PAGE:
Friday, February 28, 2014

Women in Sports. Ugh.

My sister brought this up to me last week, after watching a lot of the Olympics (or at least enough to be able to chat about it with clients!) and the more I thought about it, the more it frustrates me.

Did you know that this was the first year that women were allowed to participate in Ski Jumping in the Olympics? And that when a reporter interviewed Lindsay Van (who was allowed to test the jumps for the men in Utah in 2002, but not allowed to compete), they asked her about whether or not she was worried about her vagina falling out? Ugh. Just ugh.

Which got me to thinking...we segregate almost all our sports based on gender. Even the ones where it shouldn't matter one bit whether the competitor is male or female. Curling? Come way it matters what sex you are in that sport. Skeet shooting? Archery? Equestrian events?

I get it when we're talking gymnastics or baseball vs softball, because there are some actual physical differences in the way men's and women's bodies are put together. But Bobsled? Women weren't allowed to participate in 2-man(!) bobsled until 2002, and still can't compete in 4-man. Why?

Is it the legacy of misogyny in sports? Women were definitely ill-received when they began marathoning...
Kathrine Switzer, as the race organizer shouts "Get the hell out of my race and give me those numbers." 

Is it the way the media covers sports, with vastly more time and attention paid to men's sports, even during the Olympics? And I'm not kidding about that vastly. 96% of televised sports are men's events. Women's Olympic gymnastics is one of the most watched sporting events ever, and women are much more likely to watch the Olympics, but still NBC is more likely to show only the events in which women are skimpily clothed, and devote the rest of the coverage to men's sports.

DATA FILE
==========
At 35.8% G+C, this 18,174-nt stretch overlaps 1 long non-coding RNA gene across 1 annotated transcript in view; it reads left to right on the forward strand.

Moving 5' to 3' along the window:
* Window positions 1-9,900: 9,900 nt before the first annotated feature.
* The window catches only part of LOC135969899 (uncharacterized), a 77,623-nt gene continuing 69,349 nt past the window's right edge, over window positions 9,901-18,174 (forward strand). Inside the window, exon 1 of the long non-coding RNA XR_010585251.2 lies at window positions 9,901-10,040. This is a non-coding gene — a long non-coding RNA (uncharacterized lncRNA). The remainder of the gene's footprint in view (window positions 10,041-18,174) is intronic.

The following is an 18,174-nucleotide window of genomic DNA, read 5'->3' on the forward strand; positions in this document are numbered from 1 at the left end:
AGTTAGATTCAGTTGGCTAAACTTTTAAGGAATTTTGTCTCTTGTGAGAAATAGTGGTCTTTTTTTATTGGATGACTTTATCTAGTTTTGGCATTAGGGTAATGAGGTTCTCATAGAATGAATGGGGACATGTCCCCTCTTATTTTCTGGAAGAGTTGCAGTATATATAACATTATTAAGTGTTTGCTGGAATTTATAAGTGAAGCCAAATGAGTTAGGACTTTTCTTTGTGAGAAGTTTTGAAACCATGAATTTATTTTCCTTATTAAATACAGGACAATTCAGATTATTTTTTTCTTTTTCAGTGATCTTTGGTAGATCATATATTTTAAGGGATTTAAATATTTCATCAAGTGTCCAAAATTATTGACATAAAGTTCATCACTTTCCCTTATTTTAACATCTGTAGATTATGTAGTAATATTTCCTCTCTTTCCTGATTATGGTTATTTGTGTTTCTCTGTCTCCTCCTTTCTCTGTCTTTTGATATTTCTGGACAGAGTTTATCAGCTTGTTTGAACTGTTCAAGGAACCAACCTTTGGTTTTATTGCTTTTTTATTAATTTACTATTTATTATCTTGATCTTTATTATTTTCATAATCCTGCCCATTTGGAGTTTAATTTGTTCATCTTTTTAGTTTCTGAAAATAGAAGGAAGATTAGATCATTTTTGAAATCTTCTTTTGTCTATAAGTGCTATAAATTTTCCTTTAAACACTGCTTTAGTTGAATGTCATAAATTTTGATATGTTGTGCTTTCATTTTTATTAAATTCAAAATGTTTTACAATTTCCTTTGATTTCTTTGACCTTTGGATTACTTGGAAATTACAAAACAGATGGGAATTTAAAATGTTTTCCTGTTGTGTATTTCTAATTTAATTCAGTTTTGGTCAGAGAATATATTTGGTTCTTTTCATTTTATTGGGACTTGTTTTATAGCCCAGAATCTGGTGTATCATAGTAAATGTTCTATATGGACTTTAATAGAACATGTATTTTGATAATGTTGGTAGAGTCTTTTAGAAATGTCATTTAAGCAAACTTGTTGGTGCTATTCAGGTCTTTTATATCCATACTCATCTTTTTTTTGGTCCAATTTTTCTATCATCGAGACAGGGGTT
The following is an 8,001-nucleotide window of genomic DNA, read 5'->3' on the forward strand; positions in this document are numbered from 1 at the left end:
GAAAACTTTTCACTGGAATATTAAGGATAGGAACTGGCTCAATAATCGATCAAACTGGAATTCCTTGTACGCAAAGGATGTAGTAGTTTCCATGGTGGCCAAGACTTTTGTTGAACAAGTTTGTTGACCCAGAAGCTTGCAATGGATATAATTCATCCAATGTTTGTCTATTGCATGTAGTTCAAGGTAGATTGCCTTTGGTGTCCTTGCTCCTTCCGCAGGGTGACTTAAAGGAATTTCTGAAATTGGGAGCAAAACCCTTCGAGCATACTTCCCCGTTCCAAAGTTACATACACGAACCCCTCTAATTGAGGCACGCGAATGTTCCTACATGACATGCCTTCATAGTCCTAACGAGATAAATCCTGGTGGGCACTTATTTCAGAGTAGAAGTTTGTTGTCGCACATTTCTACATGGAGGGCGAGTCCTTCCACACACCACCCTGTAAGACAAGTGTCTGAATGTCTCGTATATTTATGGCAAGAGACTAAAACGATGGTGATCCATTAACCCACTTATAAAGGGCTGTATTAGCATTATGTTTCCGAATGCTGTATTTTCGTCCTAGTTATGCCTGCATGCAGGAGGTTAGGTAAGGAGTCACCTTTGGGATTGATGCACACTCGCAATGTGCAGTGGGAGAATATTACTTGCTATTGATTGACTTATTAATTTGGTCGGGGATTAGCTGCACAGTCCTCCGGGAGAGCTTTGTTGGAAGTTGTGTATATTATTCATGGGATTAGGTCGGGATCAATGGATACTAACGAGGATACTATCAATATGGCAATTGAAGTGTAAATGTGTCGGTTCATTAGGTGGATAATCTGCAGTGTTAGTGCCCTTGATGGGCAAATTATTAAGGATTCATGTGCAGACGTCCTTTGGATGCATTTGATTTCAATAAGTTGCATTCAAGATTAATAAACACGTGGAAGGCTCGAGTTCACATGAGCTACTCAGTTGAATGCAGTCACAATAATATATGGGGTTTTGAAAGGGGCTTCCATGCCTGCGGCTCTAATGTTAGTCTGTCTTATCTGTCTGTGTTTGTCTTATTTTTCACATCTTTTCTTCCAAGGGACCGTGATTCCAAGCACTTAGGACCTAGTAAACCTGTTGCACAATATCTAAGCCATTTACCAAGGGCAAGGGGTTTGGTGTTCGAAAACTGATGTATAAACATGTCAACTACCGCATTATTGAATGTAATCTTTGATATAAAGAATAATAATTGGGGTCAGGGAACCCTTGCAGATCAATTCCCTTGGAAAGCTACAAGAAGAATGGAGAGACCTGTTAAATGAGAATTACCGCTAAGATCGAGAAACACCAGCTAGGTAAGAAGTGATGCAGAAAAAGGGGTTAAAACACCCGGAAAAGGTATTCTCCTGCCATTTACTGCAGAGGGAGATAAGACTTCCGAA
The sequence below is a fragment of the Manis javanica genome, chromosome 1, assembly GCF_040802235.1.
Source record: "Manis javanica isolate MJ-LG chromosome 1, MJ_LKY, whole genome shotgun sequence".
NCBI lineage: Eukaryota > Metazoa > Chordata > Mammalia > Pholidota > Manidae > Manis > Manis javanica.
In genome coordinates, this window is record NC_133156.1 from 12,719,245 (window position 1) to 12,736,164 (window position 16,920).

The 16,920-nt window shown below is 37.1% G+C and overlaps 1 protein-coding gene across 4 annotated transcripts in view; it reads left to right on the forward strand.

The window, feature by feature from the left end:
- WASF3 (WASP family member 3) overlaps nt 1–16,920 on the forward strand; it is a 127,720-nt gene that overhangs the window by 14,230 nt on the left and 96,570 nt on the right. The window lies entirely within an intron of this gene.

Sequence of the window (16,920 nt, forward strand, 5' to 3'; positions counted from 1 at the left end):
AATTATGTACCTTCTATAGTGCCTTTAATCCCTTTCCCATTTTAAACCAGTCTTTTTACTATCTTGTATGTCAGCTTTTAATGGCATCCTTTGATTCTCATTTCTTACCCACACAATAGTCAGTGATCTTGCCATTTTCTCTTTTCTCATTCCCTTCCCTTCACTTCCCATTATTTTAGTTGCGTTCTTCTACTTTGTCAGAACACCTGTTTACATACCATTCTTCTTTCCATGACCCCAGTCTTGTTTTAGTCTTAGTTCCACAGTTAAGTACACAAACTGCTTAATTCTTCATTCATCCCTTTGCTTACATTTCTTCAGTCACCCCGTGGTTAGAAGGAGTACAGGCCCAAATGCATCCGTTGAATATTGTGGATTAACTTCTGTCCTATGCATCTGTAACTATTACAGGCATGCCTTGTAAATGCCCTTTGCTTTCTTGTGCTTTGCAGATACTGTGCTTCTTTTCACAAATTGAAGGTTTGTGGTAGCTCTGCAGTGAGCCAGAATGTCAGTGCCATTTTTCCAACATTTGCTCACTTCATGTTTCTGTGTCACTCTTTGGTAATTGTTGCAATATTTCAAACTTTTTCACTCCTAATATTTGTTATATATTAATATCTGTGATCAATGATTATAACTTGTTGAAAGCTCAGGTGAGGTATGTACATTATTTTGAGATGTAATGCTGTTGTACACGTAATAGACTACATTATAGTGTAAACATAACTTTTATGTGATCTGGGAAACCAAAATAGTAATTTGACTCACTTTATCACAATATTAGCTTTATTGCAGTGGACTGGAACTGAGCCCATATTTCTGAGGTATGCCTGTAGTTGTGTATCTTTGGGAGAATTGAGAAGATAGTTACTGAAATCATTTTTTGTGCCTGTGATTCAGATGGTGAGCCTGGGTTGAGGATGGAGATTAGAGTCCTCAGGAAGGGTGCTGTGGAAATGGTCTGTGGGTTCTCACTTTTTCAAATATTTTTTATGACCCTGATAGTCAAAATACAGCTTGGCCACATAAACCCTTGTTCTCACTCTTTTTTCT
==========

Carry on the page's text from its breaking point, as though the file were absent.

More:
Is it the way we approach sports in general? Rick Paulaus makes an awesome point in the middle of an overall great article titled Why Women Will Never Beat Men in Sports:
Maybe think about it like this: Way back in the day, when James Naismith invented the game of basketball, what if instead of making the height of the baskets 10 feet, he decided to make them 8 feet? In this alternate reality, your favorite team's roster would be composed of entirely different players. Gone would be the crazy high jumpers or 7-foot plus monsters, because height and flight would no longer be as important of an asset. In their place would be... Well, I don't even know. No one really does. I imagine thy would be more muscular and compact athletes, like a rugby players. The fact is, the average height of an NBA player would no longer be nearly a foot higher than the average male because that kind of height wouldn't be necessary. Height would still assist, as it does in just about every competition this side of horseracing, but it wouldn't dominate the proceedings.
Now, multiply that subtle change in game construction by every little bit of difference between how male and female bodies are designed, and you'll get somewhere near our current state of affairs. 
Honestly, I don't know. There are piles more reasons why we, as a society, as a world, relegate women to second-class status in sports (as in so many other things). The solutions are much easier. Sign girls up for sports, encourage girls in sports, watch women's sports, and shut down anyone who dares to ask you about the connection between your vagina and your skiing ability. Because Fuck That Shit.

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